Cannon timeline

Late 1920s — Portair Field, a civilian passenger facility, was established on the site. Portair, a terminal for early commercial transcontinental flights, flew passengers in the Ford Trimotor “Tin Goose” by day, and used Pullman trains for night travel. In the 1930s Portair was renamed Clovis Municipal Airport.

January 1943 — A glider detachment was the first military unit to use the facility. The 16th Bombardment Operational Wing, was a training unit for B-24, B-17 and then B-29 heavy bombers.

April 8, 1943 — The base was renamed Clovis Army Air Field. Flying, bombing, gunnery and photographic reconnaissance classes continued through the end of World War II.

Mid-1946 — The airfield was placed on reduced operational status and flying activities decreased. The installation was deactivated in May 1947.

July 1951 — The base was reactivated and assigned to Tactical Air Command. The first unit, the 140th Fighter Bomber Wing, arrived in October. Air National Guard elements from Colorado, Utah and Wyoming made up the 140th, which flew the P-51 “Mustang” fighter. The 140th formally reactivated the airfield on November 15, 1951, as Clovis Air Force Base.

January 1951 — The 50th Fighter Bomber Wing, another fighter unit, was activated at the base. The F-86 “Sabre” began arriving in early 1953. The 50th Fighter Bomber Wing served at the base until it was transferred overseas in August.

1952 — The 140th returned to Air National Guard control.

November 1953 — Clovis Air Force Base’s second F-86 unit, the 388th Fighter Bomber Wing, was activated. The 388th was sent overseas in October 1954.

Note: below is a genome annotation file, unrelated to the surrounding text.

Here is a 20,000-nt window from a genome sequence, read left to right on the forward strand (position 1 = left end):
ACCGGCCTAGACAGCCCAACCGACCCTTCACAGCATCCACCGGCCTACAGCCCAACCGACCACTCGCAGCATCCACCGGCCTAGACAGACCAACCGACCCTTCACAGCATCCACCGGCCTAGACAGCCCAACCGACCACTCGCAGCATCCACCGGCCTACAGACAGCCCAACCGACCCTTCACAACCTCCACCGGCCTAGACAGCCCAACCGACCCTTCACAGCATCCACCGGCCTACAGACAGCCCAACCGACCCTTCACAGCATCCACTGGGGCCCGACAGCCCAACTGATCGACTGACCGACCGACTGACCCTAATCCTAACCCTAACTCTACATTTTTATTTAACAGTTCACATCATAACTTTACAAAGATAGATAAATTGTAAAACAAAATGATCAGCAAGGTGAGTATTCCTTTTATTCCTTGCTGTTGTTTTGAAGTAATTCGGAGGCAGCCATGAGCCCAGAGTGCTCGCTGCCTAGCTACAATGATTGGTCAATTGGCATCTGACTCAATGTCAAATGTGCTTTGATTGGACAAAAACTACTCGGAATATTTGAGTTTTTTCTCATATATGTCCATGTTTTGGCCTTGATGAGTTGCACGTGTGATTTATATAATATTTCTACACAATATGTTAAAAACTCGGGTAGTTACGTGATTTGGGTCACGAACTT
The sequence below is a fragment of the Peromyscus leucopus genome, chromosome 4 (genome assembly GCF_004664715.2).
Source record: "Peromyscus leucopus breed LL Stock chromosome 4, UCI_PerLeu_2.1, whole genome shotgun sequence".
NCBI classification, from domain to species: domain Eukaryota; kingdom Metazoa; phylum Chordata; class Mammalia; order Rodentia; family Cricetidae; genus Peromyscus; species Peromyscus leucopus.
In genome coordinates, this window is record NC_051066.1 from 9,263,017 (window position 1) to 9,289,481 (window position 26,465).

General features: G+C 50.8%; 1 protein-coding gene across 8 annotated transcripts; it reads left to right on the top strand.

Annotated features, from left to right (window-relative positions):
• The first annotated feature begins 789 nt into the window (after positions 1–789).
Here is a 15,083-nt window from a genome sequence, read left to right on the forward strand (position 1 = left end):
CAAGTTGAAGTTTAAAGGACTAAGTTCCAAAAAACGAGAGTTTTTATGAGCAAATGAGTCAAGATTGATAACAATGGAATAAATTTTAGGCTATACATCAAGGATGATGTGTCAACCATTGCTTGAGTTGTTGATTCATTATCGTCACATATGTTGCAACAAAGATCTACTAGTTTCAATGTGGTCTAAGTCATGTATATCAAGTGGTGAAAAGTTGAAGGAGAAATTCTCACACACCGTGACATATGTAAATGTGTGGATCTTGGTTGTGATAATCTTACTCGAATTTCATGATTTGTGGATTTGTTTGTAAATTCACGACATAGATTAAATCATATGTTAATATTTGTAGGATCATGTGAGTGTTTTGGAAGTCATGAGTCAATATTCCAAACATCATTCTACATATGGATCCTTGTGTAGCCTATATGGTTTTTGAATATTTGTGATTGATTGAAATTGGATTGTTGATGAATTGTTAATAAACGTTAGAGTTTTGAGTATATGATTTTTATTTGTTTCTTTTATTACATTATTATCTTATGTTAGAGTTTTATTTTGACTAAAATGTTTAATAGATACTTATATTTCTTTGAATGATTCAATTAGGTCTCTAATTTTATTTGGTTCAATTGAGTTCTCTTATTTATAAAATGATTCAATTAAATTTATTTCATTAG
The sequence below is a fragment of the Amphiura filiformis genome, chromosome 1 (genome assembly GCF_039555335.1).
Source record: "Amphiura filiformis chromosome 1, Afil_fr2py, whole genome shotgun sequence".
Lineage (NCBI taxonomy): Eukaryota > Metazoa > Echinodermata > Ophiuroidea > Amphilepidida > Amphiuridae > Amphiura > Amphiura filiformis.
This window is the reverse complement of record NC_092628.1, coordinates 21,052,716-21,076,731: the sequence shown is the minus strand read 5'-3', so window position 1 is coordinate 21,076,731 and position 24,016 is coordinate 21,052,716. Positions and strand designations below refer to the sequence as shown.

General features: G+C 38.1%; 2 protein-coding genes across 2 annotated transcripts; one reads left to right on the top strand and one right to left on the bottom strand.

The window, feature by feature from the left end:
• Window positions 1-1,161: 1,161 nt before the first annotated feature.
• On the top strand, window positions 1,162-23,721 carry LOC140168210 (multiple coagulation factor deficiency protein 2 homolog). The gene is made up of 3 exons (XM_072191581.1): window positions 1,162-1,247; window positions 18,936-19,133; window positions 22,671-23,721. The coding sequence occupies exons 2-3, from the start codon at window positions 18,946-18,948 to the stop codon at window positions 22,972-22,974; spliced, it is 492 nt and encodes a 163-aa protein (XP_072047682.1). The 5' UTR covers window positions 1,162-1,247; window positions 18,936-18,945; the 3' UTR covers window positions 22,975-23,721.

1955 — The 312th Fighter Bomber Group replaced the 388th, bringing in F-84s before switching to F-86s.

December 1955 — The base became a major training installation for “Sabre” pilots. The 474th, was transferred to Clovis from Taegu, Korea. The first F-100 “Super-Sabre” arrived in December 1956. The F-100 became the principal aircraft at the base for the next 12 years.

June 1957 — The base was renamed Cannon Air Force Base in honor of the late General John K. Cannon, a former commander of Tactical Air Command.

October 1957 — The 312th and 474th Fighter Bomber Groups were redesignated tactical fighter wings. The 832nd Air Division was activated to oversee their activities.

1958 — Cannon F-100s and crews deployed to Taiwan during the Formosa Crisis. They also deployed to Turkey the same year.

1959 — The 312th was deactivated and replaced at Cannon by the 27th Tactical Fighter Wing. The 27th, another F-100 unit, transferred to Cannon from Bergstrom Air Force Base in Texas. Succeeding major deployments of Cannon’s F-100s took place during the 1961 Berlin Crisis and the 1962 Cuban Crisis.
Units from Cannon deployed the first F-100 squadron to Thailand in 1962-1963, and Vietnam in 1964. In 1965, other deployments to Thailand and Vietnam followed. The 474th Tactical Fighter Wing moved to Luke AFB in Arizona in September 1965.

December 1965 — The base’s mission changed to a replacement training unit. The 27th Tactical Fighter Wing became the largest such unit in TAC.

1969 — The wing received its first F-111E aircraft and in July 1972 the last operational Air Force F-100s were transferred to the Air National Guard. In mid-1972, the 27th completed conversion to the highly sophisticated F-111D, after ferrying the F-111Es to England. There were three operational fighter squadrons and one training squadron.
The 27th also trained forward air controllers and air liaison officers in AT-33s from 1968 to 1973.